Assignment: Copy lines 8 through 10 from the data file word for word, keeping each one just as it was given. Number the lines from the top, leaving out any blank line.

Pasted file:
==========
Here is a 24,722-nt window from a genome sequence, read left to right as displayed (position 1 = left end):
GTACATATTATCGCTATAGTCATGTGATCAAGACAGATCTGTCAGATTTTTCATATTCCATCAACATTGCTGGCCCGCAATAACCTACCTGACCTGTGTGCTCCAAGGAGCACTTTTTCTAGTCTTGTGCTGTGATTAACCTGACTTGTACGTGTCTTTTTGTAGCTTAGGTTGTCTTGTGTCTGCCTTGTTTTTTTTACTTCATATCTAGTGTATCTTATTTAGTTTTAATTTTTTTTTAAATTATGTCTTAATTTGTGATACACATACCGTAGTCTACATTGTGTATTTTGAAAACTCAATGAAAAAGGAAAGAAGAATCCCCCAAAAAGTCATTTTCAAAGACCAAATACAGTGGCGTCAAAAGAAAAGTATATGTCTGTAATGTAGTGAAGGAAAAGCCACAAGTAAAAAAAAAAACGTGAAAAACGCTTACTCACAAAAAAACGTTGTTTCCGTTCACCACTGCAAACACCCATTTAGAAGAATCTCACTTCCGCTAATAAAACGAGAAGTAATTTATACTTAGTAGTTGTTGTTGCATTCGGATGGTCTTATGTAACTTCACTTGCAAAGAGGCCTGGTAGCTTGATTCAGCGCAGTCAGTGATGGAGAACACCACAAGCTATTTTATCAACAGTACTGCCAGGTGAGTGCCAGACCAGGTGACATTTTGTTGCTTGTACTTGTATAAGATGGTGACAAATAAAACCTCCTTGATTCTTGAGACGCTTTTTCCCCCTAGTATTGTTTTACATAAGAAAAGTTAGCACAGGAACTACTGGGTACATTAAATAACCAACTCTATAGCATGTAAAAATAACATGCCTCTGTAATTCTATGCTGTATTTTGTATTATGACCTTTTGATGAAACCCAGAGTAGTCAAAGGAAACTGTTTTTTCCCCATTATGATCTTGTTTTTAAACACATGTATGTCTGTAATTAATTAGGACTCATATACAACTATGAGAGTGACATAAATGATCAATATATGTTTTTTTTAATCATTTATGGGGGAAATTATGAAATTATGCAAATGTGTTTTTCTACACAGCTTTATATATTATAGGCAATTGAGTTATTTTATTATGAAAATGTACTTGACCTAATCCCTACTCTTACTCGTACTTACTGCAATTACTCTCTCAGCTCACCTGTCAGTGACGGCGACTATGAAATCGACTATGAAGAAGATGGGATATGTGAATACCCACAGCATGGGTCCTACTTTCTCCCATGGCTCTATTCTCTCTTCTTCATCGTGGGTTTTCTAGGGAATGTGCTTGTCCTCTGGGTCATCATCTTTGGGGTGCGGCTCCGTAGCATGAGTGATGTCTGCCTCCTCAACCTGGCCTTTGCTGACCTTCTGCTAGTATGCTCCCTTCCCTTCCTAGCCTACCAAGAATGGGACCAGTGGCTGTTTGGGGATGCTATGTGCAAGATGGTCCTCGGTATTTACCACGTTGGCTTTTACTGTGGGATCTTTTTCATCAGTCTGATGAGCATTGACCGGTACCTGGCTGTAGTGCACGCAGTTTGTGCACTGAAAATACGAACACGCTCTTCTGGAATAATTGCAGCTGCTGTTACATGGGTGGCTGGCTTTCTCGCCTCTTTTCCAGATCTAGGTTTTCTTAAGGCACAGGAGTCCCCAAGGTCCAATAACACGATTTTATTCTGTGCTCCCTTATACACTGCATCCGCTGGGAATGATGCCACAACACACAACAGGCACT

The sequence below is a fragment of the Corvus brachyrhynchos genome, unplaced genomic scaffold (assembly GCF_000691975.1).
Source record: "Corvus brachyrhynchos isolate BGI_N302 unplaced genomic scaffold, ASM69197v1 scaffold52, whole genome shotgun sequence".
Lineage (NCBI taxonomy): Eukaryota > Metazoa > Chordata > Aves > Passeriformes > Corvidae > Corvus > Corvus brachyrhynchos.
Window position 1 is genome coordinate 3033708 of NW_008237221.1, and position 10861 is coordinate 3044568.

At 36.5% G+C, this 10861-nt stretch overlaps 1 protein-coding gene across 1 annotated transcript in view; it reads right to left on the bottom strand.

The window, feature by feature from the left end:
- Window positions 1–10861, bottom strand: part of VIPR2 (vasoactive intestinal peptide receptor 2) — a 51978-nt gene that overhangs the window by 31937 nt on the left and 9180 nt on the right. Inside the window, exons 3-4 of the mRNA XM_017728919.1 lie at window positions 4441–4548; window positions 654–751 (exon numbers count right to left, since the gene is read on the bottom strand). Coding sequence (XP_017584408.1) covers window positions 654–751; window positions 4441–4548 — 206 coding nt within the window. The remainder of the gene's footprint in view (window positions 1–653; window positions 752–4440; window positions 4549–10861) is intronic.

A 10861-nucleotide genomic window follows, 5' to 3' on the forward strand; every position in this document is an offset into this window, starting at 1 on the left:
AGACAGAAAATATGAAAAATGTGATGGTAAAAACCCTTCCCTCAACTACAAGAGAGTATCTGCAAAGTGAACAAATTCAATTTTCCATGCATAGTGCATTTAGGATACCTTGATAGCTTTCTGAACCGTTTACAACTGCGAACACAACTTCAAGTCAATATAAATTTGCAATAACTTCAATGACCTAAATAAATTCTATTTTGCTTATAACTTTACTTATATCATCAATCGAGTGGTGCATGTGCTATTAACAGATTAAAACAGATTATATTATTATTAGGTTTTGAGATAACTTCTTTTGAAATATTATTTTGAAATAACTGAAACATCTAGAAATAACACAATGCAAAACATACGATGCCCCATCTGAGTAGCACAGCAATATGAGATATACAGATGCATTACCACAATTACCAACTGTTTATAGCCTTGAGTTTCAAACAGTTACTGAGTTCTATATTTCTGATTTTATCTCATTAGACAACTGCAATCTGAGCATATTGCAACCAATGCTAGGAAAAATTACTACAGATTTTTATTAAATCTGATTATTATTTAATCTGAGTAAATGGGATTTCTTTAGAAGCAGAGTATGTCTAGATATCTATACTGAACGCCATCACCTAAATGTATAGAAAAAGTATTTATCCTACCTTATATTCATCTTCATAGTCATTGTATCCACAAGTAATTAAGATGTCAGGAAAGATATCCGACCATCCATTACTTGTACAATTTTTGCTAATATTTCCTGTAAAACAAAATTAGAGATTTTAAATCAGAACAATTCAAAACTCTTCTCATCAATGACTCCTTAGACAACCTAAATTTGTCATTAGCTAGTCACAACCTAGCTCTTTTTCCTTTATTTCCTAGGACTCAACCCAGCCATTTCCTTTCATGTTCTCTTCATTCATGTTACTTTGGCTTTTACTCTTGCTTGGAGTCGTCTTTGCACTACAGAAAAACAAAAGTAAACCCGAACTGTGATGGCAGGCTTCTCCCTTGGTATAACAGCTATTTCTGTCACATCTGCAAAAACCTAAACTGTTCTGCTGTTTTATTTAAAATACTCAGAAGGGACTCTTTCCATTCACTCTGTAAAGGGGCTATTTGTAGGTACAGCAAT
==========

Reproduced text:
The window, feature by feature from the left end:
- Window positions 1–10861, bottom strand: part of VIPR2 (vasoactive intestinal peptide receptor 2) — a 51978-nt gene that overhangs the window by 31937 nt on the left and 9180 nt on the right. Inside the window, exons 3-4 of the mRNA XM_017728919.1 lie at window positions 4441–4548; window positions 654–751 (exon numbers count right to left, since the gene is read on the bottom strand). Coding sequence (XP_017584408.1) covers window positions 654–751; window positions 4441–4548 — 206 coding nt within the window. The remainder of the gene's footprint in view (window positions 1–653; window positions 752–4440; window positions 4549–10861) is intronic.

A 10861-nucleotide genomic window follows, 5' to 3' on the forward strand; every position in this document is an offset into this window, starting at 1 on the left: